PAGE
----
This chapter leads off the series of key principles reflected in the word LEADERSHIP, but this key idea about love ends up in the title for only one reason. Organizations, no matter how technical, no matter how mechanical, no matter how structured, are comprised of people working together to accomplish a mission or a goal. Take the people away and there is no organization; there are ideas, theories, even dreams, but without people there is nothing but infrastructure, not organization.
Since people make up the essence of organizations, people working together in some type of structure are the essence of how goals are achieved. Science, technology, processes, real estate, machines, natural resources—all are brought together by the humans who “band together” to accomplish a task, series of tasks, and ultimately a goal. The economists define the factors of production as land, labor, capital, and entrepreneurship. For our purposes, these factors are all combined into an organization that uses those factors to create results and, for the economist, goods and services that will have value in a market system.
Since people are why these resources are brought together, and since people are the glue and the brain of this organizational entity, we are driven to focus on how those people function, how they work together, and how their pooling of efforts creates value to the society. It is this pooling together, this set of human interactions that makes it possible for organizations to achieve goals. This is not a philosophical treatise; it is a reality. Without people there would be no goals; without people there would be no achievement of the goals.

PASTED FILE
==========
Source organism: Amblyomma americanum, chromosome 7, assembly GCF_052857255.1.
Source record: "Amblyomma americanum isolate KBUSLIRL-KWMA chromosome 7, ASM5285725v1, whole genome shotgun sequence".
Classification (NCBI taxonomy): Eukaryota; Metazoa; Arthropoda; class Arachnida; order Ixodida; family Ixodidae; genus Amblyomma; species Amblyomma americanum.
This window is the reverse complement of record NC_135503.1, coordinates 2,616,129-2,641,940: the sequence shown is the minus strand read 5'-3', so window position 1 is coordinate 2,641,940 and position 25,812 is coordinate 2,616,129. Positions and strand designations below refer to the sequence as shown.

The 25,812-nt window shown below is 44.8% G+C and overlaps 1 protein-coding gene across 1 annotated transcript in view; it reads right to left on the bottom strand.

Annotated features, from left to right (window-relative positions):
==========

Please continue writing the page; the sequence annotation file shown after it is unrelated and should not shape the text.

With that, the role of the leader becomes much clearer. The leader is the one who assembles the people and the various other “factors of production” to achieve the goals or, in our society, to create goods and services. Most economists who added the concept of entrepreneurship to the classic “factors of production” were forced to admit that there needed to be something that organized the factors of land, labor, and capital. We who have led organizations know that the term leader is much more reflective of the thing that ties the factors together.
Love is not used in this chapter to be inflammatory or sensational, although there are some who will charge that is my intent. Love is not just a word being used to carry a revolutionary message. It is the only word that can define the essence of this book. Once again, love is at the heart of all leadership activity, and it is that core concept that is embedded in every chapter of this book.